Standards for Informational Text, which make explicit skills needed to master the growing emphasis on non-fiction reading in higher education and in the workplace, feature technological elements in every grade beginning in grade two. At that level, readers start to “know and use various text features to locate key facts or information in a text efficiently.” Here, the standard lists examples that include print-based features like bold type, subheading and captions, and also electronic menus and icons.

Digital Tools

In the thread of finding information efficiently, third graders need to learn to use text features and search tools both print-based (subheadings, sidebars) and online (keywords, hyperlinks). By the following year, they are expected to learn to interpret information presented visually, orally, or quantitatively in such suggested forms as charts, graphs, animation, and interactive elements on Web pages.

Clearly, whenever we teach reading and research skills, we need to consider how the skill will unfold in a digital format in order to truly prepare our charges for what’s ahead, in school and in the world. With their technological savvy practically inbred at this point, opportunities for child-guided learning may lie in technological elements of literacy development. Can they find stories online with visual elements that tell about character or plot or websites that teach about the science topic you are studying? I bet they can!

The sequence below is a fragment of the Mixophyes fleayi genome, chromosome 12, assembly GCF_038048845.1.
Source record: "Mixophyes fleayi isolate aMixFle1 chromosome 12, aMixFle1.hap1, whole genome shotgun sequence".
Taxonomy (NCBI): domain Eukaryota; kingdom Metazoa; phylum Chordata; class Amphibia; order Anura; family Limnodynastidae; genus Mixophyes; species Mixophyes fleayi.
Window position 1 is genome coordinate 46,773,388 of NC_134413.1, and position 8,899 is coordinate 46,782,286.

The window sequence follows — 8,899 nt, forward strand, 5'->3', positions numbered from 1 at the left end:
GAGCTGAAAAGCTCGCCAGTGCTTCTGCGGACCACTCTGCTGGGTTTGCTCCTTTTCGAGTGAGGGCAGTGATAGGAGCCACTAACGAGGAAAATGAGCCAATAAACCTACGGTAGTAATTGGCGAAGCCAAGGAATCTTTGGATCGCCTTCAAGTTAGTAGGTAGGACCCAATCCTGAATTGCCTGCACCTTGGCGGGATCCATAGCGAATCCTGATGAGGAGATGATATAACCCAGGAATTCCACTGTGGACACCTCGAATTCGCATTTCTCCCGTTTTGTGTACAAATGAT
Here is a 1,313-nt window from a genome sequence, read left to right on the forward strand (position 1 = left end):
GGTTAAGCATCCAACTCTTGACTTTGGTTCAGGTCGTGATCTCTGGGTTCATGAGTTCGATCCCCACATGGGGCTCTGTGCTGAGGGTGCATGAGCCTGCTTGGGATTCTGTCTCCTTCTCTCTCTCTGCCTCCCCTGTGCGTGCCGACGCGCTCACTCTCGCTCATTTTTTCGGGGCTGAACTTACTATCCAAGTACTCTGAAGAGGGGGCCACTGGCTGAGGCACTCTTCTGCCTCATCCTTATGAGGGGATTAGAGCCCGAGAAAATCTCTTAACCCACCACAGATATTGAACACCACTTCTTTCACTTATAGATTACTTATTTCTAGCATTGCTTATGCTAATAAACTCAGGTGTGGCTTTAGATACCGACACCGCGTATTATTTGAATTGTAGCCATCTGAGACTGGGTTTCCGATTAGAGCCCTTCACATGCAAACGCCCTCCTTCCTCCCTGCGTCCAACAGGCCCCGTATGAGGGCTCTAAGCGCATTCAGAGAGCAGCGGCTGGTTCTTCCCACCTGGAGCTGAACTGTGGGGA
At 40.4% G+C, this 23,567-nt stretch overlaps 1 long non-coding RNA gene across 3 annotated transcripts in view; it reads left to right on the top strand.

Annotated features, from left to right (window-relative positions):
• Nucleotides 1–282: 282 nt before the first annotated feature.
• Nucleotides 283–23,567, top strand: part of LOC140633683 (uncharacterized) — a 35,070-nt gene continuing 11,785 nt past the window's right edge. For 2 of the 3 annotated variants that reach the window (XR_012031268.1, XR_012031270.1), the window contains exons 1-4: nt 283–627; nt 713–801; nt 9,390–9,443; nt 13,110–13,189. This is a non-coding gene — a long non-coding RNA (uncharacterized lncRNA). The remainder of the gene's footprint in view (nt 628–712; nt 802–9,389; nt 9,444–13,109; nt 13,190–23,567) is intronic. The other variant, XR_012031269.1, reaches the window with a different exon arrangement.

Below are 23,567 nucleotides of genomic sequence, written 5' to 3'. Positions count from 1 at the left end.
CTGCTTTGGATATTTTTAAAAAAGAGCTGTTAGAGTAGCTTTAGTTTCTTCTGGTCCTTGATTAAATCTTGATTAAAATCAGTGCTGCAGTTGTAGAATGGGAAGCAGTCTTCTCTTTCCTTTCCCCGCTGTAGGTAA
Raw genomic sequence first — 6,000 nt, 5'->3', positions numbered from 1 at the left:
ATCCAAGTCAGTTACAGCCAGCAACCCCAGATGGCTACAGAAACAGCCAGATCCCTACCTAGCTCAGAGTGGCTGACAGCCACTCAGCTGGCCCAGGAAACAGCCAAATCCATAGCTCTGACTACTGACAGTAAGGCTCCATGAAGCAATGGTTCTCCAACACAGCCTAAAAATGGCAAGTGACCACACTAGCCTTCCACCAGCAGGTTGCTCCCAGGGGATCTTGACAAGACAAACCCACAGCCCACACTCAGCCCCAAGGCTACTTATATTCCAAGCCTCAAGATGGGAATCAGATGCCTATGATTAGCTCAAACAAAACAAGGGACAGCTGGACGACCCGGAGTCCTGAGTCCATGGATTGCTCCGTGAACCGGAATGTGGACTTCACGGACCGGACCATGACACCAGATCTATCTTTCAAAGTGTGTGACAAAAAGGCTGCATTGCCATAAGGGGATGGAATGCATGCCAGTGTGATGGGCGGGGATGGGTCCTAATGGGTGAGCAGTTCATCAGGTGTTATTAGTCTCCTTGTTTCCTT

Standards for Writing introduce active use of technology right from the start in kindergarten. Our youngest writers need opportunities to “explore a variety of digital tools to produce and publish writing, including in collaboration with peers.” First and second graders move from exploration to using tools to publish their writing. A second/third grade teacher I know is aiming to publish a class newspaper next year. Students could exercise choice about the type of writing they create:

  • Class news
  • Features (presentation of research)
  • Class celebrity interviews
  • Horoscopes
  • Advice columns